The Roxy

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The Roxy was a fashionable nightclub located at 41-43 Neal Street in London's Covent Garden, known for hosting the flowering British punk music scene in its infancy.

Brief history[edit]

The premises had formerly been used as a warehouse to serve the Covent Garden wholesale fruit and vegetable market. In 1970 they were converted to a late-night bar called the Chaguaramas Club. At that time it was owned by record producer Tony Ashfield, who had several hits with 70s reggae star John Holt, with whom he formed a company called Chaguaramas Recording Productions, probably after Chaguaramas Bay in Trinidad.[1]

The Roxy was started by Andrew Czezowski, Susan Carrington and Barry Jones. The main entrance was on street level where you would walk into a small bar and seated area. Downstairs there was a small stage, bar and dance floor. The intimacy of the club had a feel to it similar to The Cavern Club in Liverpool where The Beatles had performed early on in their career.

In December 1976, Czezowski, Carrington and Jones organised three gigs at the Roxy. They financed the venture with borrowed money (Jones, a musician, pawned his guitar to stock the bars, and hire sound equipment, etc.). The first show, on 14 December, was Generation X, a band Czezowski managed. The second on the following night was The Heartbreakers. The third, on 21 December, featured Siouxsie and the Banshees and Generation X. However, it was The Clash and the Heartbreakers that headlined the official gala opening on January 1, 1977.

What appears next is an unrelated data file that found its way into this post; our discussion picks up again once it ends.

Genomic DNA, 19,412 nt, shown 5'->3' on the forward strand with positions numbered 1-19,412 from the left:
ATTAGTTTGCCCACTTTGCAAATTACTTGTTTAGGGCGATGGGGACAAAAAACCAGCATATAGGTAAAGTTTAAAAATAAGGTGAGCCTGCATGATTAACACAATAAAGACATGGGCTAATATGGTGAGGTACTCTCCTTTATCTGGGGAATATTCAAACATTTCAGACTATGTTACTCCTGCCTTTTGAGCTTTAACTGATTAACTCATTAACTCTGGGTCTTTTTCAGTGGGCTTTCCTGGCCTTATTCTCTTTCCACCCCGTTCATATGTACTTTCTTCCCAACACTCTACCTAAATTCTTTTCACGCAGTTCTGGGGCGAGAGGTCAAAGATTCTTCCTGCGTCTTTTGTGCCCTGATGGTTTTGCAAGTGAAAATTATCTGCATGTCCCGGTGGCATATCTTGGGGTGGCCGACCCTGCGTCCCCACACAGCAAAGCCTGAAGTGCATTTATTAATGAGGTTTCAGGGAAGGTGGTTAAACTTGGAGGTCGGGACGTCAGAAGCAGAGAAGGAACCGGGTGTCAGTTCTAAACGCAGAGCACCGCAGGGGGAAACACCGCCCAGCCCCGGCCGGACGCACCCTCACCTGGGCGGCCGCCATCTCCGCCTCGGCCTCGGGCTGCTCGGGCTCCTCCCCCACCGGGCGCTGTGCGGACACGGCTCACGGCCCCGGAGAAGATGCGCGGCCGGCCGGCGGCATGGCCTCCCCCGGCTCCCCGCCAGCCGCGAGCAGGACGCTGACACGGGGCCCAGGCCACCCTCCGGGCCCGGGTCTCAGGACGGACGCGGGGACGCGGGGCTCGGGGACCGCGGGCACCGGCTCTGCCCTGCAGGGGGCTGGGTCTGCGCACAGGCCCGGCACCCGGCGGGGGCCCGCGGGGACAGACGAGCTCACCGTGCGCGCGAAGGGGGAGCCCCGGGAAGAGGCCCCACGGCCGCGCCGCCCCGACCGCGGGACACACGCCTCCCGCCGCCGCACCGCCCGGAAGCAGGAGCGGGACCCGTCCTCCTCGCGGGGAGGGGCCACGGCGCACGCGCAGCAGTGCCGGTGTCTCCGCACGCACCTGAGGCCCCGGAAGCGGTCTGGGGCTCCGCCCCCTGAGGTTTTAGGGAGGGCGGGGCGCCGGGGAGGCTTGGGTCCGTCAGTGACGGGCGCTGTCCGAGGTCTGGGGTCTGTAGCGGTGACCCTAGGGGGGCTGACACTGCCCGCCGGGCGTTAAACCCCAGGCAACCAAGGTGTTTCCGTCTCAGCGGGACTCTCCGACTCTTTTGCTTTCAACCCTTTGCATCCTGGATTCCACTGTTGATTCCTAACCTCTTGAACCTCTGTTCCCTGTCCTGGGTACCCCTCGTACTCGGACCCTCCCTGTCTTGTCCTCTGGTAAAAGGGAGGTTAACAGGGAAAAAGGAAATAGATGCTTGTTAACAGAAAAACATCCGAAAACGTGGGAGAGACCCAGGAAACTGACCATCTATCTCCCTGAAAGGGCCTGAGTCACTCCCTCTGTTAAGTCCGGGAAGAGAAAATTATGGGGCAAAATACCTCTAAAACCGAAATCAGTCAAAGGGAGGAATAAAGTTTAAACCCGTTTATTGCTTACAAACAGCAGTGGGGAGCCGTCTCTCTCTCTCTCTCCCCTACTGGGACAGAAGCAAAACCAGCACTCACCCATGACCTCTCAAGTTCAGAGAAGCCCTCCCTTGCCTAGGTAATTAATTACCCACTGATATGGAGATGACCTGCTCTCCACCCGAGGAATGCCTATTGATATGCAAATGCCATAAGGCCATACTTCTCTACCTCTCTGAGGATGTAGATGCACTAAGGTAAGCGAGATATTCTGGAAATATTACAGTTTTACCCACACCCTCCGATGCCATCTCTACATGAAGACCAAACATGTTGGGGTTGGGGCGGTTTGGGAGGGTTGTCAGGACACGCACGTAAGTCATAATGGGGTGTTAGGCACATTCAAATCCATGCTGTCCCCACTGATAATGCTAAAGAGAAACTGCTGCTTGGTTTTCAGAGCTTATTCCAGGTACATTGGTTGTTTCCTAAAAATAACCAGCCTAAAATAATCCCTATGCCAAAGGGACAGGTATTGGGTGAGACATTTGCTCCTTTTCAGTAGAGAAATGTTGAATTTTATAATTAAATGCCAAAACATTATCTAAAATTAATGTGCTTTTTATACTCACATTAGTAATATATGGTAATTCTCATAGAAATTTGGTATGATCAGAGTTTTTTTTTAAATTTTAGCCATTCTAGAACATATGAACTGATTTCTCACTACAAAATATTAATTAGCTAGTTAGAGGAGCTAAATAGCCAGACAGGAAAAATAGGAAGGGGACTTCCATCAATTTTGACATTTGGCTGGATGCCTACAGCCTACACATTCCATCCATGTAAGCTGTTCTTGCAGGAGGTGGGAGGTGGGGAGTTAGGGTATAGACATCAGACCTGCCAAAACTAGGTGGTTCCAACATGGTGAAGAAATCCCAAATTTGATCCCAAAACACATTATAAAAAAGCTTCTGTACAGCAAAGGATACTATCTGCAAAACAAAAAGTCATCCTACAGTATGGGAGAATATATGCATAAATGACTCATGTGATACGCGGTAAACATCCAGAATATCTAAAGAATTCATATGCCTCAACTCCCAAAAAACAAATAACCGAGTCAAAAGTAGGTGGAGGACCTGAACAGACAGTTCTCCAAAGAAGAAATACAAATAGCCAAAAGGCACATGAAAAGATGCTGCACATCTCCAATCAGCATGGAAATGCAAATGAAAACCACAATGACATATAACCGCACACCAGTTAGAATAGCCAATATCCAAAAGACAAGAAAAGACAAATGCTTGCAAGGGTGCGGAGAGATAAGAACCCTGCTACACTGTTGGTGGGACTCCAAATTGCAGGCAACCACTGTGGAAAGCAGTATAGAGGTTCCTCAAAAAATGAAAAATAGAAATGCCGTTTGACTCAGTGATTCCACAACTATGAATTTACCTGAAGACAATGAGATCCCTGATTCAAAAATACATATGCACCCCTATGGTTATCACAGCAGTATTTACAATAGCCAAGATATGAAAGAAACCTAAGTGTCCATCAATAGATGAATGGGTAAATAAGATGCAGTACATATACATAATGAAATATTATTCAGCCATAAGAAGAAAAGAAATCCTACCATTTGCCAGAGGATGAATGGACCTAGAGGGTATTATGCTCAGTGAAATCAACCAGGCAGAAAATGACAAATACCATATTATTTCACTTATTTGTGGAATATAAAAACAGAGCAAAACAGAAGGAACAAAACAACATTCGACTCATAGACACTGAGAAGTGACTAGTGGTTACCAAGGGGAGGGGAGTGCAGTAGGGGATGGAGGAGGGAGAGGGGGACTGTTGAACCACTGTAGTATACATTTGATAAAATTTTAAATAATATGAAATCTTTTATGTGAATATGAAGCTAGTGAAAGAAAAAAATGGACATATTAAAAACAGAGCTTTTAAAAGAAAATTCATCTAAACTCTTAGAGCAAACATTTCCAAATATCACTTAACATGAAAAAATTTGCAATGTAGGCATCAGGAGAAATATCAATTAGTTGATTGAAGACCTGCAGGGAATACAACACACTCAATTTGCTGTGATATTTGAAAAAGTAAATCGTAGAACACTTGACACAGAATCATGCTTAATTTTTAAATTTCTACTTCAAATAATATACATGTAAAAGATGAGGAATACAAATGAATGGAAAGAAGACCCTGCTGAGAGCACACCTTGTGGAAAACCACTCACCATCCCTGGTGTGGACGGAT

The only thing that could count as a "scene" is the Roxy. And the Roxy is a dormitory. The last time I went I was feeling really uppity. I stood in the middle and looked around and all these people were slumped around dozing! I threw tomato sauce on the mirror and stormed out. And I haven't been back there. I don't think I will go back there. The sooner it closes the better.

Joe Strummer[2]

Don Letts was the resident DJ at the club and he was instrumental in encouraging punk rockers to embrace reggae.

In 1977 Harvest Records released an album Live at the Roxy WC2, featuring some of the regular acts who performed there, that made the top 20 in the UK. A further live album was released in May 1978 of lesser known acts such as the UK Subs, Open Sore, Crabs and the Bears. Since the late 1980s, a number of previously unreleased recordings of Roxy gigs from the late 1970s have been released as live albums including the Buzzcocks (Trojan, 1989), The Adverts (Receiver, 1990), X-Ray Spex (Receiver, 1991), and The Boys (Receiver, 1999).

The anarcho-punk band Crass featured the Roxy as the subject of one of their most well known tracks, Banned from the Roxy.

The doors of the club were shut for the last time in April 1978. Today the site is the flagship store for the swimwear brand Speedo.

DJ Letts recorded many of the band performances in 1977 at the Roxy, some of which were released in 1992 as The Punk Rock Movie.

Bands that played at The Roxy in its first 100 Days[edit]

Aside from five bands mentioned above in connection with the December 1976 gigs and the gala opening, other bands that appeared there in the first four months of the club's life (January 1977 to April) included:[3]

References[edit]

  1. ^ Paul Marco (2007). The Roxy London WC2: a punk history. Retrieved September 17, 2011. 
  2. ^ Coon 1977.
  3. ^ Thompson, D. (2000) Punk, Collector’s Guide Publication, Ontario, Canada, p. 61 - 62;

Sources[edit]

Further reading[edit]

  • Marko, Paul (2007). The Roxy London WC2 - A Punk History. Punk77 Books. ISBN 978-0-9556583-0-3. 
  • Tassell, Nige (June 2011). "Warming up in a Winter of Discontent". The Word (100): pp52–55. ISSN 1479-1498. 

External links[edit]

Coordinates: 51°30′53″N 0°07′35″W / 51.5147°N 0.1265°W / 51.5147; -0.1265